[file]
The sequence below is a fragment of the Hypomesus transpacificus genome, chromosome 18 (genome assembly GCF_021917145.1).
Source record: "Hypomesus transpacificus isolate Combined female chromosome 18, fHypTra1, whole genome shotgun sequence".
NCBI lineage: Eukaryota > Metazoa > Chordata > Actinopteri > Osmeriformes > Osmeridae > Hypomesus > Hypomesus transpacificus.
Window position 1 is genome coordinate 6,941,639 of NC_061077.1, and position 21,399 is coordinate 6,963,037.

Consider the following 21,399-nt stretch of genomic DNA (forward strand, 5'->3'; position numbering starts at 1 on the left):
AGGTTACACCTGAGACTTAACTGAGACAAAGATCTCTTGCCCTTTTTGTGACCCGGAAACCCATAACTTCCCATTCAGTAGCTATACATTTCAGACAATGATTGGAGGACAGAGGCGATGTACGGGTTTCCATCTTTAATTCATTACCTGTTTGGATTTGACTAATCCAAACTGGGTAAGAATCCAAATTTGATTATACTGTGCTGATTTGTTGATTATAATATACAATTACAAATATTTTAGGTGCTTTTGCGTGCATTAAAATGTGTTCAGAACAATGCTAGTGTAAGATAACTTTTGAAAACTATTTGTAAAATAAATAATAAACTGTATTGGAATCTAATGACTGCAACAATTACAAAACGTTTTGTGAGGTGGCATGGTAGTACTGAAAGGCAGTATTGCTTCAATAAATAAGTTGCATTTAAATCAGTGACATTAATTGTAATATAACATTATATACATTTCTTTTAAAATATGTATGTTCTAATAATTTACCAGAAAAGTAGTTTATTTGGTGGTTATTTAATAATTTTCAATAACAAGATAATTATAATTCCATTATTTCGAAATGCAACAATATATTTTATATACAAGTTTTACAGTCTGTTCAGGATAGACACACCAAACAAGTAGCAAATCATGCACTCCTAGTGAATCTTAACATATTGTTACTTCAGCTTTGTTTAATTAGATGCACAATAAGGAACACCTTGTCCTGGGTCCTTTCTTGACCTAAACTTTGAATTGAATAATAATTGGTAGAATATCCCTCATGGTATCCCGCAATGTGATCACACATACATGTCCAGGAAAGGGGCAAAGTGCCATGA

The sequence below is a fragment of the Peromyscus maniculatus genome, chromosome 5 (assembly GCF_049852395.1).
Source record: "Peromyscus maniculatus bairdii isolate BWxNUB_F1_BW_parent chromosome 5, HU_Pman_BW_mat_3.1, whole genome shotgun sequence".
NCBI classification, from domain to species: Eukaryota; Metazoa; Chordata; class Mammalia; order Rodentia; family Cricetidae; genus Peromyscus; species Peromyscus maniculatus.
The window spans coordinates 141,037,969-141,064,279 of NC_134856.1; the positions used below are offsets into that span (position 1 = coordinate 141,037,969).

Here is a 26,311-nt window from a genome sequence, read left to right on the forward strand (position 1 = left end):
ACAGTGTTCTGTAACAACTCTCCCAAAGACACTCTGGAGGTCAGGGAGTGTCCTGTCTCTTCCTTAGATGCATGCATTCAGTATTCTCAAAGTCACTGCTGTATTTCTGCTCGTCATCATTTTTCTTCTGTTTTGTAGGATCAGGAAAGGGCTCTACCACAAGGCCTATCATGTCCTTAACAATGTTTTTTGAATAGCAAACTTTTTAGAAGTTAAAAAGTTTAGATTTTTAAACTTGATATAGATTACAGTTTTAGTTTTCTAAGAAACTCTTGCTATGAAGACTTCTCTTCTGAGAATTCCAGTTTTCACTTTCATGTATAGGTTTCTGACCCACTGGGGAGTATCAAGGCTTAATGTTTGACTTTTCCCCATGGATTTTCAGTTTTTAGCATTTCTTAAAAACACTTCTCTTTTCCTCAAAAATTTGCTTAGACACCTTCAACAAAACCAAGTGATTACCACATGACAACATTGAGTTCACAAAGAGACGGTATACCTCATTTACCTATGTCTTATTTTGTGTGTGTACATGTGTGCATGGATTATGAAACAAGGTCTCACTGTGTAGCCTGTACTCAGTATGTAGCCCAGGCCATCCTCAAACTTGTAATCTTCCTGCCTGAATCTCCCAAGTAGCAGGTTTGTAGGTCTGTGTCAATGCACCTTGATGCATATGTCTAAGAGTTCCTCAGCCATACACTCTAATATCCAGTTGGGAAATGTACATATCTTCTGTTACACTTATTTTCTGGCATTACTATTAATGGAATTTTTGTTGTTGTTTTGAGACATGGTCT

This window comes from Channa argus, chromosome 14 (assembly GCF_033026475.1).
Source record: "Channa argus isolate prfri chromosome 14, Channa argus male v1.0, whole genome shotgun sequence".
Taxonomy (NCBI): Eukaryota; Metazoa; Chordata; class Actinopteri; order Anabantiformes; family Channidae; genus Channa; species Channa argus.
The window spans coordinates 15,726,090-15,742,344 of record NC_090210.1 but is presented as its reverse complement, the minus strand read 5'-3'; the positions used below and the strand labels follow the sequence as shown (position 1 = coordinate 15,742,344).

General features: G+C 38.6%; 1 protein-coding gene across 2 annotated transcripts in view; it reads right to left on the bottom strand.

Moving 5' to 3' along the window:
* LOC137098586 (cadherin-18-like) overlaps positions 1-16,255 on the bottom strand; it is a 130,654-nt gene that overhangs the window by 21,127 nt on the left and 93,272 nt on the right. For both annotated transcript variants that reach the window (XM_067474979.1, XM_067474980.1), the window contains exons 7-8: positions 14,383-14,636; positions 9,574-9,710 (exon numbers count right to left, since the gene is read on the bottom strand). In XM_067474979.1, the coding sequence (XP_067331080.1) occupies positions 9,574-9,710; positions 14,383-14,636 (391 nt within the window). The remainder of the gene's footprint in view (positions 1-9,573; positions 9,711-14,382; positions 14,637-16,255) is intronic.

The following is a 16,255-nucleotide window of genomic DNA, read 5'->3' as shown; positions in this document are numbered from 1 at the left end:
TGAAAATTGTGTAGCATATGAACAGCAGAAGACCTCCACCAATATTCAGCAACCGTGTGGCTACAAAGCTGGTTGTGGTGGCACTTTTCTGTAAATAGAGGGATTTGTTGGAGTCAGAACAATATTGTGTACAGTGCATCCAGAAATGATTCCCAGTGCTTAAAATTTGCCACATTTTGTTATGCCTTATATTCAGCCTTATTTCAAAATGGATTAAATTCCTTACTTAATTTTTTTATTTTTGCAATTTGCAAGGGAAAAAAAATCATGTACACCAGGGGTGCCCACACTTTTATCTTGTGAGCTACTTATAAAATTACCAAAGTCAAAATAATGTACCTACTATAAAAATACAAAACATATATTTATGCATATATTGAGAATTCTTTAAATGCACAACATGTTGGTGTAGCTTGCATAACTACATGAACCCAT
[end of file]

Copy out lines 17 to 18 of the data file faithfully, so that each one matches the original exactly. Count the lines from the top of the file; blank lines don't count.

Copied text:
General features: G+C 38.6%; 1 protein-coding gene across 2 annotated transcripts in view; it reads right to left on the bottom strand.

Moving 5' to 3' along the window: